can progress to coetaneous T-cell lymphoma (CTCL) skin cancer if left
untreated or treated inadequately.
can last a few weeks to several years or even a lifetime.
can be managed conservatively, based on symptoms. Often, topical treatment
plaque parapsoriasis usually is asymptomatic. Treatment should be
based on alleviation of symptoms associated with scaliness. Patients
should be reassured of the benign self-limiting nature of the disease.
may be sufficient to treat scaliness; however, a trial of midpotency
topical steroids (class 3-5) may lead to greater clinical responsiveness.
is effective in treating lesions that are widely scattered. Broad-
or narrow-band UV-B can be effective and can lead to remission.9,10
More recalcitrant presentations can be treated with psoralen and long-wave
ultraviolet radiation (PUVA).
follow-up is recommended. An increase in the number of lesions, an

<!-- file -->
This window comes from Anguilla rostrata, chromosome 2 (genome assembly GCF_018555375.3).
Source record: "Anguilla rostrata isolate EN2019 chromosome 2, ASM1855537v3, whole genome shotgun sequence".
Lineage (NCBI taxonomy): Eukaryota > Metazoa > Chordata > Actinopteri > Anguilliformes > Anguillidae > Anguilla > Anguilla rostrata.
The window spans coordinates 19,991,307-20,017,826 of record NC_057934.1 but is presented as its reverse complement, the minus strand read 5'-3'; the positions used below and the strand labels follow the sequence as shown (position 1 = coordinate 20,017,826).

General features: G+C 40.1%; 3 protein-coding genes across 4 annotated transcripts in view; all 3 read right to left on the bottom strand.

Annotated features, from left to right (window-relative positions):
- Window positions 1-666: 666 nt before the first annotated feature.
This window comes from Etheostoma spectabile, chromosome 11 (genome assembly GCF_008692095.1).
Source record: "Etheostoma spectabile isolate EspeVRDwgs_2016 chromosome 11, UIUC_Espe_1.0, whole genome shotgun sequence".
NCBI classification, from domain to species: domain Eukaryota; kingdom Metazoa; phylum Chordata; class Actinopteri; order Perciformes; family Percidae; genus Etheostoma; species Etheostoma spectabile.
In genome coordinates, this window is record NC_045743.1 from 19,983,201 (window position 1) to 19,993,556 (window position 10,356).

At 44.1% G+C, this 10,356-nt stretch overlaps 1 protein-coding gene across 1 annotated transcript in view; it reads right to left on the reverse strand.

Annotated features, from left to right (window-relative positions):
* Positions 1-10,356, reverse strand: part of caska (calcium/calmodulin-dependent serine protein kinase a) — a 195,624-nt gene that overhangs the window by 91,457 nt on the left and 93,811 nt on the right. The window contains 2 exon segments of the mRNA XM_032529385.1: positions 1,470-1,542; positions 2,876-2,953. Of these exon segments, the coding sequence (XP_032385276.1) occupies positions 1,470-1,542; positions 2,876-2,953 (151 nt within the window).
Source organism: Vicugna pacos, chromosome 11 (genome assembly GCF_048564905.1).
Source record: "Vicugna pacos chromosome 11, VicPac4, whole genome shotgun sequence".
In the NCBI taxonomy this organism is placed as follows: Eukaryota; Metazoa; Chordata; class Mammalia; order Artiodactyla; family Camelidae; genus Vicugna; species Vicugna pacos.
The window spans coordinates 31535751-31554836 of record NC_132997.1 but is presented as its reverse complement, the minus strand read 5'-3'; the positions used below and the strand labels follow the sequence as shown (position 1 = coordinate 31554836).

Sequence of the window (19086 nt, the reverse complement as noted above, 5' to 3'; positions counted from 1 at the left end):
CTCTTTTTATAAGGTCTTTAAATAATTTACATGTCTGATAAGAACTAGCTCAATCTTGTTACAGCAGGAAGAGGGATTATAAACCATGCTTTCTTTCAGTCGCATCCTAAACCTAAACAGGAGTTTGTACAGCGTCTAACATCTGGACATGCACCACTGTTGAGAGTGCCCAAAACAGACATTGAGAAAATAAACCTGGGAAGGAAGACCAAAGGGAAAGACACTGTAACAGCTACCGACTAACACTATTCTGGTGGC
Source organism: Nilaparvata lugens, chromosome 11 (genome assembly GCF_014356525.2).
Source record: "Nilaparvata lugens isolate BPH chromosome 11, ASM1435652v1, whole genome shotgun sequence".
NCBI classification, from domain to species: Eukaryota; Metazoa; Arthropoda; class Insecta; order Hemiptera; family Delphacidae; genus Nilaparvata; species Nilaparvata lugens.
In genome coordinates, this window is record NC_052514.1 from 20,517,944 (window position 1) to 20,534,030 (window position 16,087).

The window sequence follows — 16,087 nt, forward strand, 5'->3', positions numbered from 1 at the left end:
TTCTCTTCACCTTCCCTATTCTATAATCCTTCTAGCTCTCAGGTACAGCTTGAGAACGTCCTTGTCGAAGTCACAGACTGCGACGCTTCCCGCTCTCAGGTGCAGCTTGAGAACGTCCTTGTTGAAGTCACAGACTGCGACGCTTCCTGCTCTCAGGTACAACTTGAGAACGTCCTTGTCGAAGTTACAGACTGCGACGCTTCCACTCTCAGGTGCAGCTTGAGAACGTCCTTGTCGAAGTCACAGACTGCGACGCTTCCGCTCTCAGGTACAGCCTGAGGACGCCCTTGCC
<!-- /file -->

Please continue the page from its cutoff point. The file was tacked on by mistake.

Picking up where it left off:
increase in the size of lesions, or the development of induration
or epidermal atrophy should prompt a repeat biopsy to consider a diagnosis
plaque parapsoriasis should be treated because this may prevent progression
to MF (CTCL).
includes mid- to high-potency topical steroids (class 2-4), topical
nitrogen mustard, and topical carmustine (BCNU).
with either broad- or narrow-band UV-B or PUVA can be effective in
every 6 months is recommended. Increasing number of lesions, increase
in lesion size, or the development of induration or epidermal atrophy
should prompt a repeat biopsy to consider a diagnosis of MF in evolution.
appeared to have no impact on the course of parapsoriasis en plaque,
and no adverse effect was noted on pregnancy. Further studies are
needed to clarify the interplay between pregnancy and parapsoriasis
of parapsoriasis on pregnancy, is still unknown.
(Aristocort), a midpotency steroid formulation used to treat Parapsoriasis
has fetal risk revealed in studies in animals but not established
or not studied in humans; may use if benefits outweigh risk to fetus.